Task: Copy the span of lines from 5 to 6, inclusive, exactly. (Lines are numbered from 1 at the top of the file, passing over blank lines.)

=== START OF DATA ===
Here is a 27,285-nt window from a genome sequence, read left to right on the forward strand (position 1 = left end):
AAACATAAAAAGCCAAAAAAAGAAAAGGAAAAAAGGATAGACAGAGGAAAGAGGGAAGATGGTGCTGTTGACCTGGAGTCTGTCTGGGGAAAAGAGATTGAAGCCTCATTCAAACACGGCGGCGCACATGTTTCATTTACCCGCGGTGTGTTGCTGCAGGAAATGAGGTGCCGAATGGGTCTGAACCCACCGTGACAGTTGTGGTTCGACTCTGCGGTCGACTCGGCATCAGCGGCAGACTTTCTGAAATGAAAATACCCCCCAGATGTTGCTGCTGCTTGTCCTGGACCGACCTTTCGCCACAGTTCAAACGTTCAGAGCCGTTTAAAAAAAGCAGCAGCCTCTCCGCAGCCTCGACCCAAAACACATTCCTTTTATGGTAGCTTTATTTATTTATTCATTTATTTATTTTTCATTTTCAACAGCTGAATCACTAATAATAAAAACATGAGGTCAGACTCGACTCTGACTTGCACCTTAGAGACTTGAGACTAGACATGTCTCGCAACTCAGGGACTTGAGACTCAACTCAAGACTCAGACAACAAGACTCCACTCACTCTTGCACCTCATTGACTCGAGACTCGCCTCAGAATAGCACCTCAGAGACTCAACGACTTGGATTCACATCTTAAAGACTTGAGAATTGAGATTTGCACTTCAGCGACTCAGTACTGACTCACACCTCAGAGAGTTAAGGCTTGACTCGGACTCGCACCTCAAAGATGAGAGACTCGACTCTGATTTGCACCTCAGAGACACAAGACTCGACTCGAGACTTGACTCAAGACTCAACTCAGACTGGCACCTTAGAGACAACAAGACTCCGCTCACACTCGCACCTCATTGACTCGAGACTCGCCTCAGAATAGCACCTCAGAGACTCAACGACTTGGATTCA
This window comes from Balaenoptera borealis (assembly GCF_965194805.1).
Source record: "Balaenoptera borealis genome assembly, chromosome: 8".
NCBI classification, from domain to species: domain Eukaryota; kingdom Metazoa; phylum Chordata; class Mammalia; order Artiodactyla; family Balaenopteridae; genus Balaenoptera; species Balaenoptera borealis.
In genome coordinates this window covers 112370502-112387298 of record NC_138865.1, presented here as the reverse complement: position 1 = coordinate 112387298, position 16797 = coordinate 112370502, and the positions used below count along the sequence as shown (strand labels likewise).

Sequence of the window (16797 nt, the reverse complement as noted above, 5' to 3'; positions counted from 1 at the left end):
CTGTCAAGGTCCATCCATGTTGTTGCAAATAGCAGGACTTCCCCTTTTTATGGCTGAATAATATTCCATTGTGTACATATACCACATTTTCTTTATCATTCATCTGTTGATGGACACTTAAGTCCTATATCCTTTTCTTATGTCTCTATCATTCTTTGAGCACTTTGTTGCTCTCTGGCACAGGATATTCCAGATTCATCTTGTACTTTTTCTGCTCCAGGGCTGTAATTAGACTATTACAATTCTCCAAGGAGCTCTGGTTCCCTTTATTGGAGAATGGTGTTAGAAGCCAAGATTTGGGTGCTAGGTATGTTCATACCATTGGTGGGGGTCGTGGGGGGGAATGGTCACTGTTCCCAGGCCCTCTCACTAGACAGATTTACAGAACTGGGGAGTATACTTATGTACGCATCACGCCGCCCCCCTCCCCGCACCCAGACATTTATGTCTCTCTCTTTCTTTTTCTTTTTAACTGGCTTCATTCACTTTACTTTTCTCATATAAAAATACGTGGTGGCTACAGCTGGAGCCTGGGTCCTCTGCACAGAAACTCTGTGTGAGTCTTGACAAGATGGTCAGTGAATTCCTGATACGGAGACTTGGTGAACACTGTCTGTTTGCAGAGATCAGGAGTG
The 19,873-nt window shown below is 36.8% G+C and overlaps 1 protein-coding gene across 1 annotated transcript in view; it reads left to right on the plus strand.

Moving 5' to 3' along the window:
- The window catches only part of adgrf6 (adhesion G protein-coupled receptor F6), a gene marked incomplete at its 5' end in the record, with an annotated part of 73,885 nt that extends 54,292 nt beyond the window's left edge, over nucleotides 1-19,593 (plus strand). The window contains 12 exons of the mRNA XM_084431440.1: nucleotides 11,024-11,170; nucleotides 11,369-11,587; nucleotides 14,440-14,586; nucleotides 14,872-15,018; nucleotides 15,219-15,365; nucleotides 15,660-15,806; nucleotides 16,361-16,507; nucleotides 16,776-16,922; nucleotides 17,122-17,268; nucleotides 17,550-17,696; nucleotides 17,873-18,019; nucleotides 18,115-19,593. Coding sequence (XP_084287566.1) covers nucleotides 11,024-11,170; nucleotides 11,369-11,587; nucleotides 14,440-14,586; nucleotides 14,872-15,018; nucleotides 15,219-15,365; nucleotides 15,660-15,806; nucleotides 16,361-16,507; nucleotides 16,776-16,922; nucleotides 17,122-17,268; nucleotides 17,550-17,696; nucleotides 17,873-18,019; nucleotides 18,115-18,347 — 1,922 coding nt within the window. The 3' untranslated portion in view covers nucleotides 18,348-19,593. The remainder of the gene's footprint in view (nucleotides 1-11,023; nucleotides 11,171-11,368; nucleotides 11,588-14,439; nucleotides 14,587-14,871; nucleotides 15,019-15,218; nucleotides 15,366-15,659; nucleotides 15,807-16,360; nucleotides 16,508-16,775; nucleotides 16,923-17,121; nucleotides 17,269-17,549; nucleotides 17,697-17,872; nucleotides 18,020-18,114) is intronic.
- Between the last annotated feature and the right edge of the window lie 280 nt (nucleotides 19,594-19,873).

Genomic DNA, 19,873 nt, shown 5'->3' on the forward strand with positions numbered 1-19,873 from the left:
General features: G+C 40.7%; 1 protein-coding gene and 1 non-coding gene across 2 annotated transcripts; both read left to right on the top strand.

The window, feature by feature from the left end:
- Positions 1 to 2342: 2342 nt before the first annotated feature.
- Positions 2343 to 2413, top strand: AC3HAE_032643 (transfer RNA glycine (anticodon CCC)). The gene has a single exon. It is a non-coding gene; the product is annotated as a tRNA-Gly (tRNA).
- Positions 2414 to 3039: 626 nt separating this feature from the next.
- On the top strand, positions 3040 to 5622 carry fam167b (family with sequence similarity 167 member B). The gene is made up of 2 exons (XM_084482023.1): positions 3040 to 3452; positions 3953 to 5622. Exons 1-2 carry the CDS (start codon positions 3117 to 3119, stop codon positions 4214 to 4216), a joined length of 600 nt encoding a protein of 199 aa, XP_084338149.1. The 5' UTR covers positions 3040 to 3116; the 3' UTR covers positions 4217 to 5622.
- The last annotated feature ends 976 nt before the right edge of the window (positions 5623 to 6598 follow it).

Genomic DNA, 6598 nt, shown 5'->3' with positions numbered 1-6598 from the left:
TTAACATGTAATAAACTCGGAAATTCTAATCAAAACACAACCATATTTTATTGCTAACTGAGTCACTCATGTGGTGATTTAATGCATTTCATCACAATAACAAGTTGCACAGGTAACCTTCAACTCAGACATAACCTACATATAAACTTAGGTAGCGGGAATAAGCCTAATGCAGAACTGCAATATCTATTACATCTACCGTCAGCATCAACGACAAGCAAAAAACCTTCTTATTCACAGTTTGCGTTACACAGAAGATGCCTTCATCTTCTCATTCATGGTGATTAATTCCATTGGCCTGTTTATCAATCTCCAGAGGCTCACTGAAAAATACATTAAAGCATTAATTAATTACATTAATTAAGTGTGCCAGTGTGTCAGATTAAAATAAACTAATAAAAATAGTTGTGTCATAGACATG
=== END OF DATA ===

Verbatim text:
NCBI classification, from domain to species: domain Eukaryota; kingdom Metazoa; phylum Chordata; class Mammalia; order Artiodactyla; family Balaenopteridae; genus Balaenoptera; species Balaenoptera borealis.
In genome coordinates this window covers 112370502-112387298 of record NC_138865.1, presented here as the reverse complement: position 1 = coordinate 112387298, position 16797 = coordinate 112370502, and the positions used below count along the sequence as shown (strand labels likewise).